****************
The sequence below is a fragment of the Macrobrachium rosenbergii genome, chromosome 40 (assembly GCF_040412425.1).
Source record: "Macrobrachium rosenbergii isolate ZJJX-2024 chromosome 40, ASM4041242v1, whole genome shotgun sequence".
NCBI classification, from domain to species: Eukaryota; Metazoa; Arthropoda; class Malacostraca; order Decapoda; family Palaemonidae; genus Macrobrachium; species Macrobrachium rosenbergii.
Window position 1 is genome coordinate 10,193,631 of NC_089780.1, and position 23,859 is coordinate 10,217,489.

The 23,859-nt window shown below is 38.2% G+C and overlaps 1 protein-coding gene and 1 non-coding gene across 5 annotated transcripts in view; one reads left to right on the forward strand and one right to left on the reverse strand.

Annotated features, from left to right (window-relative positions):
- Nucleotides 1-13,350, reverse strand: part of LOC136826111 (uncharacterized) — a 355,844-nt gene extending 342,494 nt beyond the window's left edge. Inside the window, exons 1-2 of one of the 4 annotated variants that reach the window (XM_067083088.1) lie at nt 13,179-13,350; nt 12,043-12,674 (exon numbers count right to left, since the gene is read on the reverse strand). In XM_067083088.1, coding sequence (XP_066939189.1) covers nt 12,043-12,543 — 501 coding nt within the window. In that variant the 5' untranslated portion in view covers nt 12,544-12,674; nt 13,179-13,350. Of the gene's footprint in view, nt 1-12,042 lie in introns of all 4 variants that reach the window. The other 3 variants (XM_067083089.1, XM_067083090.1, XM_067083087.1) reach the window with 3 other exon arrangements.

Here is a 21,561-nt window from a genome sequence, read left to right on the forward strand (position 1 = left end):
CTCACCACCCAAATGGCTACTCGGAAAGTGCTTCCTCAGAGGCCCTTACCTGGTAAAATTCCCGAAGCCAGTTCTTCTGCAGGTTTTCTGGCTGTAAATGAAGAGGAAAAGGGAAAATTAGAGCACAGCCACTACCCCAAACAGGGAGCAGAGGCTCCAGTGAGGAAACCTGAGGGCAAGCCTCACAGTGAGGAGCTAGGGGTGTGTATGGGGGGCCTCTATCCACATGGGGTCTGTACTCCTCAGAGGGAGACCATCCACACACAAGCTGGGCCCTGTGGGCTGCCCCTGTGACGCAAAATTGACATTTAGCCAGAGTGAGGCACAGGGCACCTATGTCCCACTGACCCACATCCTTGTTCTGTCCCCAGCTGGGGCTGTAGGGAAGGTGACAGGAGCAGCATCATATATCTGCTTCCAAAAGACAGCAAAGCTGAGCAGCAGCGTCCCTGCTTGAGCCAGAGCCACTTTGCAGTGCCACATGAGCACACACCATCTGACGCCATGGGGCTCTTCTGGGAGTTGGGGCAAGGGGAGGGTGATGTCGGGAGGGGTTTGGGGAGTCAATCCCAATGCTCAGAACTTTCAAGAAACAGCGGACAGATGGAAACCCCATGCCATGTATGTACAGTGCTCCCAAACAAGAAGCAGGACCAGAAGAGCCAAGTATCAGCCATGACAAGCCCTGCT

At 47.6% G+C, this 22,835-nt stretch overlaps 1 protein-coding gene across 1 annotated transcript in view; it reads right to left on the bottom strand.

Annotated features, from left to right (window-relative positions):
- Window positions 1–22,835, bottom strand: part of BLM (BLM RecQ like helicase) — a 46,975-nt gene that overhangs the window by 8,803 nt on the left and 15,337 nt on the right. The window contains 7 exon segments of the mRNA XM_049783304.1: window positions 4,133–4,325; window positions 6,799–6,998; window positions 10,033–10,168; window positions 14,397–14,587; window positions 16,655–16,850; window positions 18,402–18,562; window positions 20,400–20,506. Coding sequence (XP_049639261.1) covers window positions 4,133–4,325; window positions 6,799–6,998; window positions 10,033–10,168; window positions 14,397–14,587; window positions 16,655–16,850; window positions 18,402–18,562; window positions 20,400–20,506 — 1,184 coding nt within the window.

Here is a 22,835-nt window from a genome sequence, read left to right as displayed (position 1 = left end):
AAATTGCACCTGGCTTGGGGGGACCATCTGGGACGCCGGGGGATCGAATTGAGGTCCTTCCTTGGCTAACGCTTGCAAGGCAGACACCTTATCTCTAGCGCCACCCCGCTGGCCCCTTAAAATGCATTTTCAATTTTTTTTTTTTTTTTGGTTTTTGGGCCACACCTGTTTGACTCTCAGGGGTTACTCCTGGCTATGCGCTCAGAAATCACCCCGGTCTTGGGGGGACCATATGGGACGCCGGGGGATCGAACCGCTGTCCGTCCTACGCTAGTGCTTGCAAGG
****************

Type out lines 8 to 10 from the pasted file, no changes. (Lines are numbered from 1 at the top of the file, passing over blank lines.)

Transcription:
Here is a 21,561-nt window from a genome sequence, read left to right on the forward strand (position 1 = left end):
CTCACCACCCAAATGGCTACTCGGAAAGTGCTTCCTCAGAGGCCCTTACCTGGTAAAATTCCCGAAGCCAGTTCTTCTGCAGGTTTTCTGGCTGTAAATGAAGAGGAAAAGGGAAAATTAGAGCACAGCCACTACCCCAAACAGGGAGCAGAGGCTCCAGTGAGGAAACCTGAGGGCAAGCCTCACAGTGAGGAGCTAGGGGTGTGTATGGGGGGCCTCTATCCACATGGGGTCTGTACTCCTCAGAGGGAGACCATCCACACACAAGCTGGGCCCTGTGGGCTGCCCCTGTGACGCAAAATTGACATTTAGCCAGAGTGAGGCACAGGGCACCTATGTCCCACTGACCCACATCCTTGTTCTGTCCCCAGCTGGGGCTGTAGGGAAGGTGACAGGAGCAGCATCATATATCTGCTTCCAAAAGACAGCAAAGCTGAGCAGCAGCGTCCCTGCTTGAGCCAGAGCCACTTTGCAGTGCCACATGAGCACACACCATCTGACGCCATGGGGCTCTTCTGGGAGTTGGGGCAAGGGGAGGGTGATGTCGGGAGGGGTTTGGGGAGTCAATCCCAATGCTCAGAACTTTCAAGAAACAGCGGACAGATGGAAACCCCATGCCATGTATGTACAGTGCTCCCAAACAAGAAGCAGGACCAGAAGAGCCAAGTATCAGCCATGACAAGCCCTGCT

At 47.6% G+C, this 22,835-nt stretch overlaps 1 protein-coding gene across 1 annotated transcript in view; it reads right to left on the bottom strand.